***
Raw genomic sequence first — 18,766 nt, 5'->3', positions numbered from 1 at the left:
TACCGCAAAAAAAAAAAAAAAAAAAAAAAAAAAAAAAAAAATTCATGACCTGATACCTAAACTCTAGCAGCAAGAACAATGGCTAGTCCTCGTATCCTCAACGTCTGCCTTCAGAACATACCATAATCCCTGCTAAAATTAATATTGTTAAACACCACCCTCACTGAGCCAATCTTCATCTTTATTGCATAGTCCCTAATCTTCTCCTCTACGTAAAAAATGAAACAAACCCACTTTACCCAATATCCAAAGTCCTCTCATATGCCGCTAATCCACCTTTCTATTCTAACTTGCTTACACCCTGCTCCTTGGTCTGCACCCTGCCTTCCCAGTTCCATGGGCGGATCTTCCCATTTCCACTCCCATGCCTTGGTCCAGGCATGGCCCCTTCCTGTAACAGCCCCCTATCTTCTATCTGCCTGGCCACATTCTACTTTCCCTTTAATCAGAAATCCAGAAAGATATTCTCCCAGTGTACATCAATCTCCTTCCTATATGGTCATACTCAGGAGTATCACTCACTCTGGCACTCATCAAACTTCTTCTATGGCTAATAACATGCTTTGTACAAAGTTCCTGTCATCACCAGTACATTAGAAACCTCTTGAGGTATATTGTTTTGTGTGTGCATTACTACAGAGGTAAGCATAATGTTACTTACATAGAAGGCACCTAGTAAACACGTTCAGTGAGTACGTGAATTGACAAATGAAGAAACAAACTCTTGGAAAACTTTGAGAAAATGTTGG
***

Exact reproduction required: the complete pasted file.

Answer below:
Raw genomic sequence first — 18,766 nt, 5'->3', positions numbered from 1 at the left:
TACCGCAAAAAAAAAAAAAAAAAAAAAAAAAAAAAAAAAAATTCATGACCTGATACCTAAACTCTAGCAGCAAGAACAATGGCTAGTCCTCGTATCCTCAACGTCTGCCTTCAGAACATACCATAATCCCTGCTAAAATTAATATTGTTAAACACCACCCTCACTGAGCCAATCTTCATCTTTATTGCATAGTCCCTAATCTTCTCCTCTACGTAAAAAATGAAACAAACCCACTTTACCCAATATCCAAAGTCCTCTCATATGCCGCTAATCCACCTTTCTATTCTAACTTGCTTACACCCTGCTCCTTGGTCTGCACCCTGCCTTCCCAGTTCCATGGGCGGATCTTCCCATTTCCACTCCCATGCCTTGGTCCAGGCATGGCCCCTTCCTGTAACAGCCCCCTATCTTCTATCTGCCTGGCCACATTCTACTTTCCCTTTAATCAGAAATCCAGAAAGATATTCTCCCAGTGTACATCAATCTCCTTCCTATATGGTCATACTCAGGAGTATCACTCACTCTGGCACTCATCAAACTTCTTCTATGGCTAATAACATGCTTTGTACAAAGTTCCTGTCATCACCAGTACATTAGAAACCTCTTGAGGTATATTGTTTTGTGTGTGCATTACTACAGAGGTAAGCATAATGTTACTTACATAGAAGGCACCTAGTAAACACGTTCAGTGAGTACGTGAATTGACAAATGAAGAAACAAACTCTTGGAAAACTTTGAGAAAATGTTGG